Domestic violence and men

Although over the years we have worked only with women who have experienced domestic violence, at Louisa we acknowledge that men too can be victims of domestic violence. Part of our remit as a community organization is to work with men who are escaping violent relationships, whether they are escaping a female or male partner. Many of the characteristics of domestic violence are the same, whether they are experienced by a man or a woman; physical, psychological, financial or social abuse leading to distress and trauma, a lack of self-esteem, fear for one’s safety, and a sense of hopelessness.

But there are also differences between the ways that men and women experience domestic violence, and how it affects them. And differences between men whose abusers are women, and those whose abusers are other men with whom they live in a gay relationship. Men are less likely to be subject to abuse after leaving a relationship than women, and less likely to be seriously injured than women. But as many who experience violence in the home know, psychological and emotional abuse can be just as debilitating.

Both men and women under-report experiencing abuse in the home, but for somewhat different reasons. Many men feel that they will not be taken seriously, and will be the brunt of jokes if they approach the police or community service organisations about the abuse they are suffering. If you are a man in a gay relationship, you may fear homophobic responses. And if you are a man whose abuser is a woman, you may feel that others will judge you for not being ‘man enough’ to handle the situation on your own. Stereotypes about men and women might stop you from seeking advice, because there is an attitude out there that men don’t want to or need to discuss their feelings. And indeed, you may feel uncomfortable talking about intimate matters with a stranger.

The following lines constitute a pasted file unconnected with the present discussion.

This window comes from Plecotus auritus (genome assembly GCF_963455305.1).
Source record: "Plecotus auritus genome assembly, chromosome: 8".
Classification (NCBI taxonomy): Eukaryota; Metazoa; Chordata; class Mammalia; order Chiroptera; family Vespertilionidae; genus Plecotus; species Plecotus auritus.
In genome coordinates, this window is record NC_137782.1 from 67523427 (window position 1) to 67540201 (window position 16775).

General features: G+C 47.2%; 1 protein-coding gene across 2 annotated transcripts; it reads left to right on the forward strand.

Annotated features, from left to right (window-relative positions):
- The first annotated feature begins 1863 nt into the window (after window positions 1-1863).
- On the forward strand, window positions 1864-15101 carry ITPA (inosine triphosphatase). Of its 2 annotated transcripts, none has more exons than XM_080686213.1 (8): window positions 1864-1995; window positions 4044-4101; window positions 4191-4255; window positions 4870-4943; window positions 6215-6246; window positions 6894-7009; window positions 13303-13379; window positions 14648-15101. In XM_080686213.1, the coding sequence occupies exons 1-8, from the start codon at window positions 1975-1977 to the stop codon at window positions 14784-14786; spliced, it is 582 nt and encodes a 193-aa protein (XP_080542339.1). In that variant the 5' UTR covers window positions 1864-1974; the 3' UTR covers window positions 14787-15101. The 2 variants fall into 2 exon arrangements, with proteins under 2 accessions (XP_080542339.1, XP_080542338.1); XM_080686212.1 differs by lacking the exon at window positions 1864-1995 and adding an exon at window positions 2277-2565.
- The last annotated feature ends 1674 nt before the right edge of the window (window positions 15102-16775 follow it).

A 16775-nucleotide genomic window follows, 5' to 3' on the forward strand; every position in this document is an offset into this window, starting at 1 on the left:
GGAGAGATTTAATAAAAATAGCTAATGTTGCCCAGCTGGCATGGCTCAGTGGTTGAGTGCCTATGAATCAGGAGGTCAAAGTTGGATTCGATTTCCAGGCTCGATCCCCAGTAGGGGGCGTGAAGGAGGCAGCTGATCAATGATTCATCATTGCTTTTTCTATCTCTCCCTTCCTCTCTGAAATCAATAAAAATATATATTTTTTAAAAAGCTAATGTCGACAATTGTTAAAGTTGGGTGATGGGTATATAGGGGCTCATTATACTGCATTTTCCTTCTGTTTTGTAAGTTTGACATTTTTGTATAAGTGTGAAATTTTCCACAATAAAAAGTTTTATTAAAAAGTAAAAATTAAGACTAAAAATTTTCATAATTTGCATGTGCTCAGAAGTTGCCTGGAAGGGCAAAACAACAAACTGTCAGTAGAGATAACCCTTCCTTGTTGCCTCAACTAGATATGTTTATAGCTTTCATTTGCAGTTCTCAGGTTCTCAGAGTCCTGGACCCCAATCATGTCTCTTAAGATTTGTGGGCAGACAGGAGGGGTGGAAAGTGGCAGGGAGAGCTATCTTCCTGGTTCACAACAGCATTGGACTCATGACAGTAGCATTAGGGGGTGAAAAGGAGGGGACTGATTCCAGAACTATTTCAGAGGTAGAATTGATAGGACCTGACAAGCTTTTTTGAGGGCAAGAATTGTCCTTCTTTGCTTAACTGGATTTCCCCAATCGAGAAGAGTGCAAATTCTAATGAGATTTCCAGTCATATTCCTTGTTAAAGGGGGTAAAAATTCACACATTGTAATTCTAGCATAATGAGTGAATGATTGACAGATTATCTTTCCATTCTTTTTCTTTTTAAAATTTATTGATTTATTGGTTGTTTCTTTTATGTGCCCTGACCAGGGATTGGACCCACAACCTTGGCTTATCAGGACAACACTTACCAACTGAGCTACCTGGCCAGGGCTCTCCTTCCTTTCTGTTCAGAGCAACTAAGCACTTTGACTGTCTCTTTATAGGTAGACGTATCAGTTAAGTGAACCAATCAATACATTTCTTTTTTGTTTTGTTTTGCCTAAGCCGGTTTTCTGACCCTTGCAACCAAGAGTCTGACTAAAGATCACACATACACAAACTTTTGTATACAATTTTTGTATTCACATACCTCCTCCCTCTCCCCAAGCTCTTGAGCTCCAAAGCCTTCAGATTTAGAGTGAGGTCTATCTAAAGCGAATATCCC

At Louisa, we will tailor our support and advice to your situation, and provide you with resources that are specifically for men escaping domestic violence. We are here to listen to your experience if you would like to share it, to help you take practical steps to safeguard your future and that of your children, and provide you with support and advice. You don’t need to stay in a violent relationship because of fear or lack of options – we can help you to make the break and be safe, and we can link you in with services that are specifically for men. If you have a look at our links page, you’ll see that we have listed some of those services.